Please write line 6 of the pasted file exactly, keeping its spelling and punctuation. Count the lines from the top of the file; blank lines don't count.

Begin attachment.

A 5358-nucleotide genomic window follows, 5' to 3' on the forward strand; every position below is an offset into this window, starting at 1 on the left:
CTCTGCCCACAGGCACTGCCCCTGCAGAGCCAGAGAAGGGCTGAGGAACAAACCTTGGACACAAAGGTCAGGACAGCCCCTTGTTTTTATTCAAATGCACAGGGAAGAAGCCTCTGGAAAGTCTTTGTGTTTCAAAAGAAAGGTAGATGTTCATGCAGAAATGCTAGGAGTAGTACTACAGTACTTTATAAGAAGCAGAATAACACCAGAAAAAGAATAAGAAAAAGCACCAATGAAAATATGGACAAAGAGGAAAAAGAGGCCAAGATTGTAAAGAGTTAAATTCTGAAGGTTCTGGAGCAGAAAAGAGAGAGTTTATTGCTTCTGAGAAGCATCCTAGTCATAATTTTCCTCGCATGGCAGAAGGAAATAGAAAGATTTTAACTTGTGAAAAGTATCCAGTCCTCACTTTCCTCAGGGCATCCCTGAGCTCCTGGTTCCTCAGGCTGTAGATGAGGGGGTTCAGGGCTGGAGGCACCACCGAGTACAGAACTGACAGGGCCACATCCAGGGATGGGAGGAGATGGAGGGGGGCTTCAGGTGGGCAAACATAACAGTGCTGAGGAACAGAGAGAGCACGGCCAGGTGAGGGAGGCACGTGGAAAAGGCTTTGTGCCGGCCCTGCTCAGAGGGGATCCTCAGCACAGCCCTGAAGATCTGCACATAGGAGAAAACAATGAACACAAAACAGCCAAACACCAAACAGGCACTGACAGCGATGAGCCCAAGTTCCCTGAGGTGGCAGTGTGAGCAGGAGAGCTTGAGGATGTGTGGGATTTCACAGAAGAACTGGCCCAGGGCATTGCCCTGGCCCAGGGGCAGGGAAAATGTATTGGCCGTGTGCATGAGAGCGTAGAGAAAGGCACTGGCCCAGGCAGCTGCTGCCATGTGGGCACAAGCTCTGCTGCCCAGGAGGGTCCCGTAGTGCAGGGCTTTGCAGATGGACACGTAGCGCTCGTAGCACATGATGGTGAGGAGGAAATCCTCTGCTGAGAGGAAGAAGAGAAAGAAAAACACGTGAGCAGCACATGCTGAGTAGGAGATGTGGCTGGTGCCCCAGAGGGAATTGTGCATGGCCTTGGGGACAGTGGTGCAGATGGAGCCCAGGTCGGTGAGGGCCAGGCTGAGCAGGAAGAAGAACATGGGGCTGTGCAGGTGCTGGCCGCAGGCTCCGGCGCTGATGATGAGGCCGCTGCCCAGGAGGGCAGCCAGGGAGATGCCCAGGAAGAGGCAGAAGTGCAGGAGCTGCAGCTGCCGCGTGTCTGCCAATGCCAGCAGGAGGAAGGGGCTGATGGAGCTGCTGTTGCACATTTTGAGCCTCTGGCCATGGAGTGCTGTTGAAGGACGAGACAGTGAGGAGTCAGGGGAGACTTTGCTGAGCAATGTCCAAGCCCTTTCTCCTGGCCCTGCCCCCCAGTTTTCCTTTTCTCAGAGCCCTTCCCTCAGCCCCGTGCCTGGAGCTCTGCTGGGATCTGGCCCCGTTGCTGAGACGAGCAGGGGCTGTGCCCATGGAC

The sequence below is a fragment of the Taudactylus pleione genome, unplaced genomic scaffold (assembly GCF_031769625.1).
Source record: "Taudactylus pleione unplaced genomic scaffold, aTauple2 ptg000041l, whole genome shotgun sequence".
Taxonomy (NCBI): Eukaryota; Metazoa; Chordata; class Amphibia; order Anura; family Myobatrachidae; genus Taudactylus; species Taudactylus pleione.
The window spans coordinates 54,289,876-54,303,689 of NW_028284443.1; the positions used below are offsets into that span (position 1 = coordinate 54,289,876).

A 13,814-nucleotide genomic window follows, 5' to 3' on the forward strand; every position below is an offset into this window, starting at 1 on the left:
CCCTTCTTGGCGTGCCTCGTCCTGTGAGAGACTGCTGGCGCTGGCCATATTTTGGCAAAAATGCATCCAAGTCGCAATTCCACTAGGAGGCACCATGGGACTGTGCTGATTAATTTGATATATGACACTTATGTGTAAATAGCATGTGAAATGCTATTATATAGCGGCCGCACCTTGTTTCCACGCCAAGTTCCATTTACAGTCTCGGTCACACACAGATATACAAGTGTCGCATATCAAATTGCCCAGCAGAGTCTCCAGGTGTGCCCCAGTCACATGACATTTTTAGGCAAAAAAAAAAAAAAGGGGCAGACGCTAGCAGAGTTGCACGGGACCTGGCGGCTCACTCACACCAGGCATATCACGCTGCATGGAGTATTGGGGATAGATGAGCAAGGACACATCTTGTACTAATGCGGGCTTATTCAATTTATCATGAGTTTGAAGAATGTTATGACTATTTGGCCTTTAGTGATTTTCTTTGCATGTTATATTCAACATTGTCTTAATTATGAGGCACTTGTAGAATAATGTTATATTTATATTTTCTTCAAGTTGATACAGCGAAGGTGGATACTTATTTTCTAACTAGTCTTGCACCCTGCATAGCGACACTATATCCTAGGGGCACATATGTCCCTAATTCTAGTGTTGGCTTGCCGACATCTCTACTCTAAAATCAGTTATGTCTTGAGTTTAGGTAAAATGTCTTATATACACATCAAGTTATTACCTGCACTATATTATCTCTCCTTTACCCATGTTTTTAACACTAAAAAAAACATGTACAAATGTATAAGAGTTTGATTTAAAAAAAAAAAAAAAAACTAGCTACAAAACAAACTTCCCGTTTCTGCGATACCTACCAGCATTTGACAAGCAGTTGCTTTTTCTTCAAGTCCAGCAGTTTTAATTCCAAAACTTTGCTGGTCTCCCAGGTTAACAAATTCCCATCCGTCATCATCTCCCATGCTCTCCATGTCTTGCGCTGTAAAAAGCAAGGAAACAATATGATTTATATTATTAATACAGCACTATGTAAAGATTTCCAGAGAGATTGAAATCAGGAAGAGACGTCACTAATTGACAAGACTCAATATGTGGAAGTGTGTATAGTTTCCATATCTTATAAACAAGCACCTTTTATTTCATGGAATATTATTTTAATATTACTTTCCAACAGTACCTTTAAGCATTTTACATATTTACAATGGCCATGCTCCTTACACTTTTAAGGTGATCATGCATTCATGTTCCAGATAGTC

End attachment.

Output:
The window spans coordinates 54,289,876-54,303,689 of NW_028284443.1; the positions used below are offsets into that span (position 1 = coordinate 54,289,876).